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Friday, February 26, 2016

Taking God Out of Alcoholics Anonymous

higher-power
If you have ever been to a meeting of Alcoholics Anonymous (AA), there is good chance that you have heard some things said or read that reminds you of a sermon you've heard from a pulpit. The Lord’s Prayer is often times recited at the end of a meeting in place of the Serenity Prayer. While it’s hard to argue that reciting such words is not religious, it should be understood that AA has no religious affiliations and the only requirement  for membership is “a desire to stop drinking.” While every member should create a relationship with a higher power of some kind, it does not have to be a deity and can be whatever you choose. One’s higher power can differ from everyone else's.

Interestingly, a man from Toronto, Canada, plans to file suit against AA World Services and its local chapter in Toronto, Ontario, Toronto Sun reports. Larry Knight is claiming AA of discriminating against atheists and agnostics by refusing to list secular groups on their website. Toronto has two secular AA groups, Beyond Belief and We Agnostics.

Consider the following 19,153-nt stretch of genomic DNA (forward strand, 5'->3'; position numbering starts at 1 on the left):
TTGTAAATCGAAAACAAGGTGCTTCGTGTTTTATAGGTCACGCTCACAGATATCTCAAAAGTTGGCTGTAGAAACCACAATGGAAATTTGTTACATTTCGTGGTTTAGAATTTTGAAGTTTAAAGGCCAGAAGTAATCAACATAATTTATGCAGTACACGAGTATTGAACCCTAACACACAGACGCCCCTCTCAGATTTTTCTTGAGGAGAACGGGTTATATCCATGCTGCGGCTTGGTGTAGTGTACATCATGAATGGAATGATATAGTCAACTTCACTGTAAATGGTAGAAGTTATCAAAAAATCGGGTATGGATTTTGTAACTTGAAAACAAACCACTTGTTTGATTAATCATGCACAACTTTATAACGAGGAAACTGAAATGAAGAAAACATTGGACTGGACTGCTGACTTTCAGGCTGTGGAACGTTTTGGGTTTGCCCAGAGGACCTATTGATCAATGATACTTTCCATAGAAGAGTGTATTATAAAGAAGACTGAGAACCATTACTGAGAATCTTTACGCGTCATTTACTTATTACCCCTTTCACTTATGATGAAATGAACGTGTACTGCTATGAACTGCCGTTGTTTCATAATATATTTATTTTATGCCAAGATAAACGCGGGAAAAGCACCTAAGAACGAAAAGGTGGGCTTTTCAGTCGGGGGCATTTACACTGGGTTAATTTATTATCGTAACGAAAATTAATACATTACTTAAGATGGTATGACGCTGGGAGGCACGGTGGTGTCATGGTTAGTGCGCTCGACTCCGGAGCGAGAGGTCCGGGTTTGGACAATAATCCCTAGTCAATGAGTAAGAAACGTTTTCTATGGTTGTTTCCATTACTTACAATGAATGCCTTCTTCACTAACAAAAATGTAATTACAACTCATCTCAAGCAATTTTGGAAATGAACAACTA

In 2011 the two groups were expelled and “delisted” from the local meetings roster after they’d removed the word “God” from AA’s 12 steps to recovery found in The Big Book of Alcoholics Anonymous and replaced it with the words “mindful inquiry,” according to the article. The two groups were also barred from voting “on matters that are important to all AA members.”

“The reason we went this way is because after three years of discussion, nothing happened,” Knight told the Sun. “The clock ran out and we’re still not allowed to vote. It’s important to feel that we are equal partners with an opportunity to speak.”

“The only requirement for membership in AA is this desire to achieve sobriety and to help others in this achievement,” Knight told a summary hearing last month. “AA was not meant to be presented on any religious terms and ... atheists and agnostics have been included as members in other parts of Canada and the United States over the years in order to promote an inclusive approach to AA membership rather than promote any religious perspective.”

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